Best Mollywood Films 2017: When stars took risks and experiments paid off
The Malayalam film industry a.k.a. Mollywood* has done itself proud in the year gone by. 2017 brought with it a stream of releases that conditioned viewers to expect the unexpected. A cancer diagnosis, a chain-snatching incident, gang wars in a small town – each of these themes was transformed into an inoffensively humorous full-length feature that defied cinematic conventions, as New Wave Malayalam filmmakers have been doing this past half decade or so.
Sadly, the worst of Malayalam cinema in 2017 scraped the bottom of the barrel and reached deep below it, with the horrifically misogynistic Chunkzz taking the cake, the bakery and the wheat field with it, and The Great Father going one worse with its distasteful swagger in a story of a serial child rapist. Fortunately, the best of Malayalam cinema in 2017 continued to raise the bar for Indian cinema across languages.
Here is a list of my favourites from among 2017’s Mollywood releases in theatres.
* (For a note about the use of the term Mollywood in this article, and the parameters on which this list is based, scroll to the bottom.)
BEST MOLLYWOOD FILMS:
Winner: Take Off
Editor Mahesh Narayanan made a confident directorial debut in 2017 with this film based on the true story of a group of Indian nurses holed up in a hospital in Tikrit in 2014, caught between Iraqi government forces and ISIS. Gender, religion, terrorism, diplomacy, mental health, poverty, unemployment, migration, violence – Take Off is packed with nuanced commentary on these and other issues, yet is far from being esoteric because it comes to us through the fictionalised story of one of the nurses, a highly relatable, incredibly tough woman called Sameera who is pregnant when her dire financial circumstances in Kerala drive her to accept a job in war-torn Iraq.
As is her wont, Malayalam cinema’s habitual shape shifter Parvathy (her adjective, not mine) loses herself to Sameera. Her faultless lead performance is bolstered by strong support from Kunchacko Boban, Fahadh Faasil and top-notch technical departments.
The beauty of Take Off was underlined by year-end with the Christmas release of the laughably unrealistic Hindi film Tiger Zinda Hai starring Salman Khan and Katrina Kaif, inspired by the same episode in Tikrit. There is nothing like the sight of a well-muscled, well-oiled, shirtless Khan vanquishing ISIS fighters to appreciate Take Off’s maturity and low-key tone in a highly melodramatic real-life situation. As studies in understated realism go, Take Off is a double PhD.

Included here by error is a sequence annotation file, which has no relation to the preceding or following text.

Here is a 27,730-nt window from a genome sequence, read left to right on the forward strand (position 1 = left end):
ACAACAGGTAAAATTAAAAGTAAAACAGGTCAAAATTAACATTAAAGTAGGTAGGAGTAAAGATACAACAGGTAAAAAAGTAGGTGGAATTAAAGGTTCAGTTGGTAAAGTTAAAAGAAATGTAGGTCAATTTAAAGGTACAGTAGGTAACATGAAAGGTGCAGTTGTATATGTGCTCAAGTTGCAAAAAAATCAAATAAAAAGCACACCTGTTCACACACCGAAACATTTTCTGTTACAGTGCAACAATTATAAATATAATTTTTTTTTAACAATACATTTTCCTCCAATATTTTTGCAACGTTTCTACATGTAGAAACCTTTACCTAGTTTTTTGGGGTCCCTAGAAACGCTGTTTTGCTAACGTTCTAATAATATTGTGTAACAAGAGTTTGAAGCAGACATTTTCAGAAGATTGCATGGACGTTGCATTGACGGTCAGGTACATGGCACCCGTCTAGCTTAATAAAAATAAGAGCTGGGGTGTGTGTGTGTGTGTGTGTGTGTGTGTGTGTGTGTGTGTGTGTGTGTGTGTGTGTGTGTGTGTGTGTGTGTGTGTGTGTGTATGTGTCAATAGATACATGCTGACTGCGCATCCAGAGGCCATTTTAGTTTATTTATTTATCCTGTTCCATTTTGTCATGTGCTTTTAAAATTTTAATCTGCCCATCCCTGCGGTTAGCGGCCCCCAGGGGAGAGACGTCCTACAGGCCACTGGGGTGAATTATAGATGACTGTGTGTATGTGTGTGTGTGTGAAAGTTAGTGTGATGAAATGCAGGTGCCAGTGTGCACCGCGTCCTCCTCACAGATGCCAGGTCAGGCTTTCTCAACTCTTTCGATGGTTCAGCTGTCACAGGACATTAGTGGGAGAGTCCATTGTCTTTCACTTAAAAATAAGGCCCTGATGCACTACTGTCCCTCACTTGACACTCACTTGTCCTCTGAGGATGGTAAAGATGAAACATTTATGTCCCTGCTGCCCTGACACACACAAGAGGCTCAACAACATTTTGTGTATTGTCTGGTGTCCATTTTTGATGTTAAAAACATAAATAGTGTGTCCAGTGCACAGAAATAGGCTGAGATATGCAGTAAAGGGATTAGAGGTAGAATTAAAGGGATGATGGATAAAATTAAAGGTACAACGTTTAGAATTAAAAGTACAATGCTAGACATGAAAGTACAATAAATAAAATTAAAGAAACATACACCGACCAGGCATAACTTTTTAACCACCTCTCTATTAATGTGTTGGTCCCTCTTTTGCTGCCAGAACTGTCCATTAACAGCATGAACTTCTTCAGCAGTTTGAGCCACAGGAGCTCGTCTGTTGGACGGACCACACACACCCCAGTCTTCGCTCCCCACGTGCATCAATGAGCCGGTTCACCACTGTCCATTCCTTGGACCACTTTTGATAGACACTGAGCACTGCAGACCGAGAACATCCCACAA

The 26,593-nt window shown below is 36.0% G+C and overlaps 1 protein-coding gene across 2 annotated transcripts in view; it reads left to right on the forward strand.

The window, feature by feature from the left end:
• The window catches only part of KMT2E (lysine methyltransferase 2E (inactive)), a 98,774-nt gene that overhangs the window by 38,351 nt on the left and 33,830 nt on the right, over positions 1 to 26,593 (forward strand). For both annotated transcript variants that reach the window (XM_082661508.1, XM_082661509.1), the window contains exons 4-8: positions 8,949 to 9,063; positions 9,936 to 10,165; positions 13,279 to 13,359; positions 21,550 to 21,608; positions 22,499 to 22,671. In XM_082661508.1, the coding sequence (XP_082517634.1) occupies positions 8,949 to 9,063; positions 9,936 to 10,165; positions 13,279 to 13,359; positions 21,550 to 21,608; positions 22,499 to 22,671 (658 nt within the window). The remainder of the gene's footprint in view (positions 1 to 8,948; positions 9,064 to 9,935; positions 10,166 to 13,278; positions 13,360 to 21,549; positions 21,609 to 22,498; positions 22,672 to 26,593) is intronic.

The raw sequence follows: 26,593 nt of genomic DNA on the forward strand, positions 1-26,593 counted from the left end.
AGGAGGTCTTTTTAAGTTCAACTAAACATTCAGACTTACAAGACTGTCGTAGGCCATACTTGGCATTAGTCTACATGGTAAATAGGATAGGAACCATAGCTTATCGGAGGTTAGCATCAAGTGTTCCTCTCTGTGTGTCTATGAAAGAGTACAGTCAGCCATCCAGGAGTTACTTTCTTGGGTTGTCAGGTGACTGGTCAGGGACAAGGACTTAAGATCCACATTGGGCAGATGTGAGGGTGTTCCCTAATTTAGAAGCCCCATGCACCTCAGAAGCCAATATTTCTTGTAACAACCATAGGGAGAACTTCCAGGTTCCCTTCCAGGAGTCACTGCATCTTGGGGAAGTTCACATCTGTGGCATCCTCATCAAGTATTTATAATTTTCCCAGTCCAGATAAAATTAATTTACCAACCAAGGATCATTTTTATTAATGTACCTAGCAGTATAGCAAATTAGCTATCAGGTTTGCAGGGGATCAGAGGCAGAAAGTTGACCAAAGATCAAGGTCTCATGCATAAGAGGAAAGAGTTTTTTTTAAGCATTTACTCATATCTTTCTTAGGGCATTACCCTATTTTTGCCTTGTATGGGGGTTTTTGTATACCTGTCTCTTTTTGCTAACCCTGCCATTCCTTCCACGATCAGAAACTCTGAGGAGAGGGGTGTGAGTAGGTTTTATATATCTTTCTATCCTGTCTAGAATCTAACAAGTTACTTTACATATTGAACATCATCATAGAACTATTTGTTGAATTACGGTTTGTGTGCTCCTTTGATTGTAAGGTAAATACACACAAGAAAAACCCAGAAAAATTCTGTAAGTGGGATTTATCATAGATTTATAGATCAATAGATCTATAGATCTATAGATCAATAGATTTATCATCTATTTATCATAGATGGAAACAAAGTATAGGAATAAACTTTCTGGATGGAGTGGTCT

First runner-up: Angamaly Diaries
Humour and bloodshed are a tricky combination, but director Lijo Jose Pellissery provides a smashing example of how to make the mix work in his Angamaly Diaries, a gritty saga of gang wars in Kerala’s Angamaly town. The film features 86 debutants delivering spot-on performances, delicious discussions on the local food, and chases to beat all bloodthirsty chases ever seen on screen.
My breath still stops at the memory of that final murderous scene with multiple characters running through a crowded street and houses and back on the street in the middle of a noisy church festival procession, all done in a seemingly endless 11-minute single take. The violence is unrelenting, so is the laughter, and miraculously enough, the blend does not jar, establishing Pellissery as one of the country’s foremost practitioners of black comedy.
Second runner-up: Udaharanam Sujatha
Phantom Praveen’s Udaharanam Sujatha (Example: Sujatha) is a remake of Ashwiny Iyer Tiwari’s Hindi film Nil Battey Sannata and Tamil film Amma Kanakku, all three being the story of a housemaid who goes back to school to teach her school-going daughter an important life lesson. Class and gender dynamics are woven unobtrusively into an entertaining package that transitions smoothly and repeatedly from pathos to laughter and back.
Manju Warrier erases her naturally glamorous personality for the role, and breathes life into this quietly engaging cinematic reminder that we must never stop dreaming dreams for ourselves or assume that our journey has been pre-scripted and is therefore out of our hands.